Of course, neither the Times nor anyone else in a position of power makes the same call for law enforcement to accept collective responsibility for the police murders that take place several times a day across the country. In those cases, we’re told, it’s just “one bad apple.”
CNN’s Chris Cuomo had the gall to ask Valerie Castile, mother of Philando Castile, about her reaction to the shootings in Dallas–before bothering to ask a single question about the loss of her son or the gut-wrenching aftermath captured on video as he lay dying in front of his girlfriend her 4-year-old daughter.
The grieving mother set Cuomo straight:
Me? I don’t know anything about what happened in Dallas. My son died just the other day, and I haven’t had sleep in almost 48 hours. So no, I haven’t been watching any television, so I can’t answer that…
No one has reached out to me as far as anything concerning [Philando]. As a matter of fact, since my son has been killed–murdered, executed by the state of Minnesota’s police officers–I have not yet to see his body.
– – – – – – – – – – – – – – – –
THE GUT-wrenching video footage of the deaths of Sterling and Castile–Sterling as he laid subdued on the pavement, and Castile in his car as his fiancé and her 4-year-old daughter looked on–brought home once again the daily reality of racist police violence.
Their deaths–one day and 1,000 miles apart, but immediately joined in the minds of people around the world because they were captured on video–spurred a new round of protests.
You need to watch, and listen to, this:
Above: Nakia Jones, a black female police officer with the Warrensville Heights Police Department in Ohio, wants the world to know that she is outraged by the conduct of her fellow officers who killed Alton Sterling in Louisiana.
“If you are white and you work in a black community and you are racist, you need to be ashamed of yourself,” Jones said, in a powerful message addressing other police officers that has gone viral. “You stood up there and took an oath. … How dare you stand next to me in the same uniform and murder somebody? How dare you? You ought to be ashamed of yourself.”
From The Guardian:
Fatal shootings by police in Minnesota and Louisiana have revived protests about the treatment by officers of black Americans who appear to be carrying firearms legally or unthreateningly.
Philando Castile was shot dead by an officer in St Paul, Minnesota, late on Wednesday as demonstrations continued 1,100 miles away in Baton Rouge, Louisiana, over the killing by police of Alton Sterling. Both incidents were partially captured on cellphone video.
Sterling, 37, appeared to have a pistol inside his pocket when he was fatally shot during a struggle with two officers.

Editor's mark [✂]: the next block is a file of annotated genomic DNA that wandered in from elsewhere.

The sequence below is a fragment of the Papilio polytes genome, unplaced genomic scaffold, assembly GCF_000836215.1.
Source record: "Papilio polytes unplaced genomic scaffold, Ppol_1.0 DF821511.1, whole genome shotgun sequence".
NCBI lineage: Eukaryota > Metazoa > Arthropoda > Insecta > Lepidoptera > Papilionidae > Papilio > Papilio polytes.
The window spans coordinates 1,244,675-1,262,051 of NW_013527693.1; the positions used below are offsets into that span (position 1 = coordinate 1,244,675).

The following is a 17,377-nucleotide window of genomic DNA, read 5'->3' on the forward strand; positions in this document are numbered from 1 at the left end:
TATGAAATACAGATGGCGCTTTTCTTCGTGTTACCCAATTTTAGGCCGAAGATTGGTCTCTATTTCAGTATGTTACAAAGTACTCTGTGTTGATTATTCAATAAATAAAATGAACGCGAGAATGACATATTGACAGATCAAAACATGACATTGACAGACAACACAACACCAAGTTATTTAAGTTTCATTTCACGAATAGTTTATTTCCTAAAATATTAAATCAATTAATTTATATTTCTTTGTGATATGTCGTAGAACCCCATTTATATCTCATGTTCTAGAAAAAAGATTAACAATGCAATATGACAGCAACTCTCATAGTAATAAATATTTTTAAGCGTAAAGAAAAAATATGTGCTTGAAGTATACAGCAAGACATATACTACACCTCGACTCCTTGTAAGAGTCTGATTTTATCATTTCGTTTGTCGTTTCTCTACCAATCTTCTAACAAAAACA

Their deaths are the latest in a series of controversial cases including those of Tamir Rice and John Crawford, two young African Americans who were separately shot dead by police in Ohio in 2014 while handling pellet guns in a park and a Walmart store respectively. In both cases, officers fired within seconds of seeing them.
Campaigners said African Americans were treated unfairly to deadly effect. “No matter how well you follow the rules, you can still be dead because you’re black,” said Brittany Packnett, an activist and former member of Barack Obama’s White House policing taskforce. “Compliance has never guaranteed our safety.”
I’m not Owen Jones’s biggest fan, but on this occasion I can completely understand his anger and frustration at the refusal of Sky News presenter Mark Longhurst to recognise this as a homophobic attack. Longhurst told him “you cannot say this is a worse attack than what happened in Paris”, which Jones did not say. Eventually, Jones walked out, and good for him:
The US Socialist Worker (no longer related to the UK organisation/paper of the same name) at least makes an attempt at a serious analysis, but is not entirely coherent and verges, towards the end, on a version of “blow-back”.
Donald Trump is all too predictable … and loathsome.
Owen Jones explains himself at greater length here
Leave.EU has wasted no time in cashing in:
I’m not sure whether or not it’s entirely seemly to bring this up just at the moment; but I really do think that as well as honouring a heroic, courageous human being, we also need to ponder what boxing did to Mohammed Ali in the end, and has done to thousands of other fighters over the years.
I wrote this nearly ten years ago, on the occasion of Ali’s 65th birthday:
Above: a bloodied Henry Cooper battles Cassius Clay (as he then was) in 1963 (Getty images)
Muhammad Ali is 65 today and suffering from Parkinson’s disease – a cruel fate for a man once renowned for his physical and mental speed and agility. Perhaps surprisingly, the most fulsome tribute to Ali I’ve seen today is from the Daily Telegraph, which devotes five pages of its sports section to a splendidly illustrated tribute, plus part of the main paper’s leader column: